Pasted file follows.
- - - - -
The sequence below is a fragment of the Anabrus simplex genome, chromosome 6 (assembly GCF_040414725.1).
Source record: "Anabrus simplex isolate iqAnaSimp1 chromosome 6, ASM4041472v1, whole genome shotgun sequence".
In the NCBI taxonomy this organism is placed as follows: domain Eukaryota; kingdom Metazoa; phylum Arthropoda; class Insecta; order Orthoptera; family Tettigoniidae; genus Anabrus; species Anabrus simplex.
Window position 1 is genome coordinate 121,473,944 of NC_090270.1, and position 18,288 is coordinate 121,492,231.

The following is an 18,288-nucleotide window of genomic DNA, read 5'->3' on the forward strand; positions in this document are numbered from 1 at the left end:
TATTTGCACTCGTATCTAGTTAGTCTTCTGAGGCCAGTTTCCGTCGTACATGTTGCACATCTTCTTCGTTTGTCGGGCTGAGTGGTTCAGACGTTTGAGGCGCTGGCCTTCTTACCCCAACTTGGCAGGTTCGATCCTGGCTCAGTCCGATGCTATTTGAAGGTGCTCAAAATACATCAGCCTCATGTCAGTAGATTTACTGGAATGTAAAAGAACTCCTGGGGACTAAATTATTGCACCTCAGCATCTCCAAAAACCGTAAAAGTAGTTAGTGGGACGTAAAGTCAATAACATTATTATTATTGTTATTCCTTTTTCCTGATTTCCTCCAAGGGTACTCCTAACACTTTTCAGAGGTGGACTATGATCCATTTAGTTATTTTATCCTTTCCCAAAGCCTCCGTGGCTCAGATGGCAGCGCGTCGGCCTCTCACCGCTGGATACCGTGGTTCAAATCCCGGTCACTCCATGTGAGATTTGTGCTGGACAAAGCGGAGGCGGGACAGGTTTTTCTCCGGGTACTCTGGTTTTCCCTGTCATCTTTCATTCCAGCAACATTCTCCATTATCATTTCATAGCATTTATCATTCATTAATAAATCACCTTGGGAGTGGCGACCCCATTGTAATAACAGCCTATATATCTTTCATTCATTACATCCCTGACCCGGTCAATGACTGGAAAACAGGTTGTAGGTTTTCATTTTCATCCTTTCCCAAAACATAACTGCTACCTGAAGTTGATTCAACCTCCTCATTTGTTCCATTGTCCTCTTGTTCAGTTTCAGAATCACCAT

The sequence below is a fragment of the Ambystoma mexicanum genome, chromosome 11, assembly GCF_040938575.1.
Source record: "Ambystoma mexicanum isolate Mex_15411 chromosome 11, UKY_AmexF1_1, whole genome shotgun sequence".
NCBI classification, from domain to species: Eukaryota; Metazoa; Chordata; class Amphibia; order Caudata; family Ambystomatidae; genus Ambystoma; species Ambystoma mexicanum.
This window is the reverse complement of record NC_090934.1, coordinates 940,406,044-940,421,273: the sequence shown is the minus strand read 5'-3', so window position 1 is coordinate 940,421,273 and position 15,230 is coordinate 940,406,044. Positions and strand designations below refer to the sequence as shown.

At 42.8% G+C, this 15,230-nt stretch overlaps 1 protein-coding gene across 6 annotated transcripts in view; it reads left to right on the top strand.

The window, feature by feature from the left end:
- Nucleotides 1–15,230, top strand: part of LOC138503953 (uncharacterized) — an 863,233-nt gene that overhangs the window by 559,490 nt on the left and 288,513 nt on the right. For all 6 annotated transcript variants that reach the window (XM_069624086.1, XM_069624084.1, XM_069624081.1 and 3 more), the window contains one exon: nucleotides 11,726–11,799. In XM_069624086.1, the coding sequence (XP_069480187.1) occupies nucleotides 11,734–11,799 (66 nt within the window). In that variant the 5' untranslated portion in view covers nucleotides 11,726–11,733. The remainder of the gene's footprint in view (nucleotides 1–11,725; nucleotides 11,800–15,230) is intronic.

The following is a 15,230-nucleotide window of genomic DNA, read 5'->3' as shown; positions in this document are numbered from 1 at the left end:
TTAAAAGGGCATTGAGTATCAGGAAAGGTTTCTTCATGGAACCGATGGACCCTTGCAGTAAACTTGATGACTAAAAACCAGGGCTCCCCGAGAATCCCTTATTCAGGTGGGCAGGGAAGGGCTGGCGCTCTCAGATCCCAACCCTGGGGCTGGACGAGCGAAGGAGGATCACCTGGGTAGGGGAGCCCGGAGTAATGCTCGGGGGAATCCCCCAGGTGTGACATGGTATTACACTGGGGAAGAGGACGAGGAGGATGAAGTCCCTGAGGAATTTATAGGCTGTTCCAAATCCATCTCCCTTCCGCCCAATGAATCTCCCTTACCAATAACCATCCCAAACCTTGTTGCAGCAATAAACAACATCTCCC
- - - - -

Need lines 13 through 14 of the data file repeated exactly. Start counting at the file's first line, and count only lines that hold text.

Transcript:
- Nucleotides 1–15,230, top strand: part of LOC138503953 (uncharacterized) — an 863,233-nt gene that overhangs the window by 559,490 nt on the left and 288,513 nt on the right. For all 6 annotated transcript variants that reach the window (XM_069624086.1, XM_069624084.1, XM_069624081.1 and 3 more), the window contains one exon: nucleotides 11,726–11,799. In XM_069624086.1, the coding sequence (XP_069480187.1) occupies nucleotides 11,734–11,799 (66 nt within the window). In that variant the 5' untranslated portion in view covers nucleotides 11,726–11,733. The remainder of the gene's footprint in view (nucleotides 1–11,725; nucleotides 11,800–15,230) is intronic.

The following is a 15,230-nucleotide window of genomic DNA, read 5'->3' as shown; positions in this document are numbered from 1 at the left end: